Ricky Jay, the magicians’ magician, died a couple of weeks ago. Here’s video of him as a young man performing on stage. You’ll recognize M.C. Michael Landon (Little Joe in Bonanza and Pa in Little House on the Prairie, also dead.)

Just a little more Ricky Jay.

Karl Marx gets a job.

Jesus said to them, “My wife…”

Doomsday asteroid situation, a metaphor for global warming.

Four minutes of one deputy’s bodycam in the Camp Fire.

Some neat cooking tips.

Map of the road to Hell. Before they paved it.

Perjury chart. Left column, lies. Right column, contradictory information.

The troubles.

Archeologists examine an ancient racist-stereotype polystyrene-foam head that weighs as much as a case of pop because there is actually a case of ancient pop inside. Props like this can be dropped on fleeing extras in an earthquake scene, and then later they can break them open and drink the pop, releasing the spirit of Shua-Magog to fog the film and lend authenticity.

Reindeer boobs. Any story about this should really begin with the In-A-World guy’s deep rich voice saying, “In a world where…”

Don La Fontaine, the /In A World/ man. That was his real, normal voice all his life, not just for work. There are recordings of him when he was ten years old and he already sounded like that.

A lovely old hammer restored. The handle re-cover method surprised me. And that’s genuine glue made from boiled horses’ hooves, so you know how, in case civilization collapses and you have to make yourself useful and the nearest hardware store that’s not a smoking crater is ten years in the past.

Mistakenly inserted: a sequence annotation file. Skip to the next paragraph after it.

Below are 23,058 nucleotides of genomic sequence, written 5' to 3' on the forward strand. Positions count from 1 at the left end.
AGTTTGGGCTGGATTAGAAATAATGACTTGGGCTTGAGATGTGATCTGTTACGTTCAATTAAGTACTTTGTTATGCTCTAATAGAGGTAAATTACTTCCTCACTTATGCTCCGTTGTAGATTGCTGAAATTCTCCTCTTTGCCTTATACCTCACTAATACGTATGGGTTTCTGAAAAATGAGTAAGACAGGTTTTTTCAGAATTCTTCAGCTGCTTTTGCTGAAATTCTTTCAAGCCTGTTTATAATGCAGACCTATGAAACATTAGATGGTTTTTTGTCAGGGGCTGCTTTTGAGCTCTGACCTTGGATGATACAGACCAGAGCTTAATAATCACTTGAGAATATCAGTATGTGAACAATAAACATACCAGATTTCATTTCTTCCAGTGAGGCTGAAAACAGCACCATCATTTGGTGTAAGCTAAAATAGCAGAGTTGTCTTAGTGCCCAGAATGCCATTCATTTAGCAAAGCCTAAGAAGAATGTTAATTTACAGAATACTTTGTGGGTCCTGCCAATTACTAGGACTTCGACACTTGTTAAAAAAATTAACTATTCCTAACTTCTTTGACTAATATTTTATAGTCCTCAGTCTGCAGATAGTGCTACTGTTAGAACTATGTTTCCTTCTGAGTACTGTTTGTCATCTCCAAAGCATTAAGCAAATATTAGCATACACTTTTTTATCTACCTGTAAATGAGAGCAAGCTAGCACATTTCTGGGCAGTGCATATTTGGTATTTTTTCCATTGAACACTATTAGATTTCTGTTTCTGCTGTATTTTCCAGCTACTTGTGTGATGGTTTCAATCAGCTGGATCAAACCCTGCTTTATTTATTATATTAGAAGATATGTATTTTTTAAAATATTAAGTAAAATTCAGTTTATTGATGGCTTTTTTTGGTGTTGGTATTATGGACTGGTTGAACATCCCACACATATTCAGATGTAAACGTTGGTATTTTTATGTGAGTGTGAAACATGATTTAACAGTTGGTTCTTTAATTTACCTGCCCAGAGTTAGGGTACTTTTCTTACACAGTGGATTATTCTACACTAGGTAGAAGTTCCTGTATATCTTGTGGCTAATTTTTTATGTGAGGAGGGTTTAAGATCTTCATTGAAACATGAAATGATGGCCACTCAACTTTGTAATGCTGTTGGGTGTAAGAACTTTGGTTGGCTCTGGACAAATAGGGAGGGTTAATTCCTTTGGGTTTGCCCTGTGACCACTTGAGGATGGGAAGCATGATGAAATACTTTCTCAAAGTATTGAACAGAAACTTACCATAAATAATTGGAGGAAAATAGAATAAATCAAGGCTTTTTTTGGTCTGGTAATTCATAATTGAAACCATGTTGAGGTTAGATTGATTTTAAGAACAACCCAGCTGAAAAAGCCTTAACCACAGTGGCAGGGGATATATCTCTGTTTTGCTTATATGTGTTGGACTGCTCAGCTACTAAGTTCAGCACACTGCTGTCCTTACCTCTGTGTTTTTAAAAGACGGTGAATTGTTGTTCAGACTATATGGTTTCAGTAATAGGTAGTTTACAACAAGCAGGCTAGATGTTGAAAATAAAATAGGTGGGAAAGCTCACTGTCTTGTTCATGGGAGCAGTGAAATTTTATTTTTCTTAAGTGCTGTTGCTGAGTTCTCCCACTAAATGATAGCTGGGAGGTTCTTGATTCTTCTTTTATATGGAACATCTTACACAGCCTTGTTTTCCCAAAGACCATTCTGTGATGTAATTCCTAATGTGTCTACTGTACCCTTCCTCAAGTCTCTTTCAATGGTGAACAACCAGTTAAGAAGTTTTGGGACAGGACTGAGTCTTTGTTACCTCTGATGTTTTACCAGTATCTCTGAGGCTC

“Wait, it was her! She done it all for the meat!” Ten minutes. Three deep lessons for us all.

Most intense.


The leaning tower of lire (say LAI-er, rhymes with fire… or liar, for that matter).

New domino train technique.

A thrilling development in the Game of Life community.

Giant Scooby-Doo dog happily participates in whatever. He doesn’t have to understand it. He’s down (and back up) for anything.


Active shooter drills by the numbers.

On one hand, why make somebody else’s dream? On the other hand, what dreams may come.

Tilt-shift Pyongyang. Say that out loud. See how fun that is? Because it sounds dirty. Tilt-shift Pyongyang. Tilt-shift Pyongyang. A natural swear.

Layout of cities compared: Europe and U.S.

The Bureau, part 6.

The side of the die with six truffula trees on it. A real place in the real world.

A few of his favorite things.

New Wave Vaudeville 1978.

Beautiful modern photographs of old places and things. View the gallery.

Old magazines full of lovely ads for products that were built to last. What can you buy now that will still be good as new after even only five years of hard use? I found an original ad for my /Korean-War-era/ flying-saucer-shaped GE vacuum cleaner that Kay Rudin passed on to me in 1985, that has an indestructible hemp bag that you just spill out into the trash when it’s full and then put back in, that will still be enthusiastically sucking out birdcages and corners and under the couch while the sun turns red and expands to boil the oceans into space. And if you want to blow dust out of a computer or blow-dry a sock or a glue project or, with a simple attachment, airbrush-paint a fender or a guitar or a sign stencil, you just pull the hose out and stick it in the other end. /Hoovering there I chased the shouting winds along, and flung my eager craft through footless halls of air./ Also, casual non-ironic racism and sexism.

Who’s with me?

Hallmark’s new line.

Seven million years of human evolution.

And the best explanation of entropy ever. Anybody can understand that.